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VERIFY: No, it's not safe to use animal dewormer to treat, prevent COVID-19

Several feed stores in Central Georgia say they are sold out of animal dewormer with Ivermectin

MACON, Ga. — Several feed stores in Central Georgia say they are sold out of the drug called Ivermectin.

One employee at the Tractor Supply in Byron told 13 WMAZ that they can't keep it on the shelves over the last few days. 

13WMAZ tried to find some of the animal dewormer to see what all was listed on the label.

We called over a dozen stores before finding one small feed store in Macon that had it in stock. The employee even asked to see if we were buying the product for an animal, later saying "Please don't say you're buying this for COVID."

Some stores have resorted to posting a warning sign next to the products-- highlighting they are for animal use only. 

Dr. George Harrison, chief medical officer at Fairview Park Hospital in Dublin, said in a statement, "We have not had any Ivermectin poisoning cases at Fairview Park Hospital, though several patients have come to our ER that are taking the drug."


Are animal dewormers safe to use to prevent or treat COVID-19?


The U.S. Food and Drug Administration (FDA)

Gaylord Lopez, Director of the Georgia Poison Center

Randall Tackett, Pharmaceutical Sciences professor at the University of Georgia


No, animal dewormers are not safe to prevent or treat COVID-19. Ivermectin is not approved by the FDA as a treatment for COVID-19.


Dr. Gaylord Lopez, director of the Georgia Poison Center, says typically they get under a half dozen calls about ivermectin in a year. In the month of August, he says they've received at least 15 calls. In some of those cases, people used animal dewormer. He showed one example of a caller saying they used a Ivermectin dewormer for sheep. 

"People are playing Dr. Google, and they're thinking that they can read an article, they can read a post and all of a sudden it's got to be the truth, and in some cases, you know some of these injections have resulted in mild effects and others could be life threatening," Lopez said.

This new trend has led the FDA to send out a warning. In a tweet Saturday, the FDA said, "You are not a horse. You are not a cow. Seriously, y'all. Stop it."

"When you see a picture of a cow or a horse or a sheep, it's amazing to me that people would rather take that based on what they might have read on the internet, as opposed to, you  know learning more about the vaccines," Lopez said.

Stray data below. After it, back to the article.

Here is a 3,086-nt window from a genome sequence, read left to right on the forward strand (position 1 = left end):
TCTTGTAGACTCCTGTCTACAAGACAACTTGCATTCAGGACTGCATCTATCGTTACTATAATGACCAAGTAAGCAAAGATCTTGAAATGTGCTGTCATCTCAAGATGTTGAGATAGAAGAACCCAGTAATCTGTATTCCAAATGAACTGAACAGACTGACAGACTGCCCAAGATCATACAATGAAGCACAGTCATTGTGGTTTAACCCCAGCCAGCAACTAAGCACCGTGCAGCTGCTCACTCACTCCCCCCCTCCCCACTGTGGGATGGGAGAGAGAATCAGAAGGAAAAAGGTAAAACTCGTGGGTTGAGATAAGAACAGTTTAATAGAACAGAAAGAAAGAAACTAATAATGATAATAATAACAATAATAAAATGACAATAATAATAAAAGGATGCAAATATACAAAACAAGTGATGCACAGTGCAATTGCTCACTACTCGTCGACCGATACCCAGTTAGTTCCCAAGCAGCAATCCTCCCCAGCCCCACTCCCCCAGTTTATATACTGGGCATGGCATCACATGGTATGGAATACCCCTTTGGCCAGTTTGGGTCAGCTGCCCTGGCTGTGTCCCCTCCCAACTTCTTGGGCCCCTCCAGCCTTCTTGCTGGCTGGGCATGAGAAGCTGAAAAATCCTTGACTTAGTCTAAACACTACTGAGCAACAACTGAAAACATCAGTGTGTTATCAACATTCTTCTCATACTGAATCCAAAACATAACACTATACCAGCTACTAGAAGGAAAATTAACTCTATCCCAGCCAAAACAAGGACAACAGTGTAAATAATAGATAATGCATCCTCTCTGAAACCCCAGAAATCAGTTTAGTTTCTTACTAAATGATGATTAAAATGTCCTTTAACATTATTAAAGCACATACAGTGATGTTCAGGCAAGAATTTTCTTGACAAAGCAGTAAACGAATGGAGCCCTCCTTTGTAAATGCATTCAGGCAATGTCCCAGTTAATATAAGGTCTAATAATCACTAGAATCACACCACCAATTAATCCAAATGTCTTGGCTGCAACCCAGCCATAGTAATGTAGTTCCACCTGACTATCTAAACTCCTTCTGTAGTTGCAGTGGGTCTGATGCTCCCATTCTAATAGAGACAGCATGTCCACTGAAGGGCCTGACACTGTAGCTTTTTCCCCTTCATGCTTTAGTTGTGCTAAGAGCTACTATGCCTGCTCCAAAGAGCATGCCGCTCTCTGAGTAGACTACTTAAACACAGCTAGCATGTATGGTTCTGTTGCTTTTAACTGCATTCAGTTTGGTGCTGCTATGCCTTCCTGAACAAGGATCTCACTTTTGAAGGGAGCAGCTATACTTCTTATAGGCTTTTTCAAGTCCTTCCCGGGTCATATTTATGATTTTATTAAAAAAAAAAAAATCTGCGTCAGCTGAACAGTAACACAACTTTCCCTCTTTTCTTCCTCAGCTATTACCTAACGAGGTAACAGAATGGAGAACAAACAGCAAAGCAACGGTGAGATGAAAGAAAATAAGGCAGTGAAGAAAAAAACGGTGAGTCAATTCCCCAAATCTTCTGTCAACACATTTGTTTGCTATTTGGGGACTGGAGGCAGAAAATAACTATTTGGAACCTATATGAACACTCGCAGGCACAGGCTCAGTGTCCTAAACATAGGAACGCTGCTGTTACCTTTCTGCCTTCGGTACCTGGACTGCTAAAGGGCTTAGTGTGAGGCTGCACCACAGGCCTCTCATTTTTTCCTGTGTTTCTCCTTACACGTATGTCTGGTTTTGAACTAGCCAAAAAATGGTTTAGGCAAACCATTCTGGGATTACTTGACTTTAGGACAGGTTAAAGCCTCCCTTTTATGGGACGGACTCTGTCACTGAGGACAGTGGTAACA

Lopez, as well as UGA Pharmacy Professor Randall Tackett say ivermectin is sometimes prescribed to treat humans with some conditions.

"Parasitic roundworms, head lice, skin conditions like rosacea," Lopez said. 

"But they're we're using a very limited dose. We're taking into account all the other things that are there," Tackett said. 

But a big difference is the dosage for humans and animals. One product we bought from a feed store is clearly labeled only for horses and can treat an animal up to 1,250 lbs. 

"They are making up the dose or they're coming up with a dose someone else has suggested. Many of these animal medications may actually be at concentrations much higher than what a human would normally use," Tackett said.

Ingesting the drug can lead to a nausea, vomiting, abdominal pain, low blood pressure, seizures or even death, according to the U.S. FDA

"In some cases, depending on the disease state you might have currently or the different type of medical condition or medicine you're taking, it can cause a whole host of problems," Lopez said. 

Lastly, Ivermectin is NOT an FDA approved treatment for COVID-19. 

As for if Ivermectin can potentially be used to treat COVID-19, Lopez and Tackett say that's what researchers are still looking into it. 

But as of now, there are too many unknowns about this drug being used to treat the virus. It is unsafe to use to treat COVID-19. 

The Georgia Poison Center Helpline is 1-800-222-1222. 


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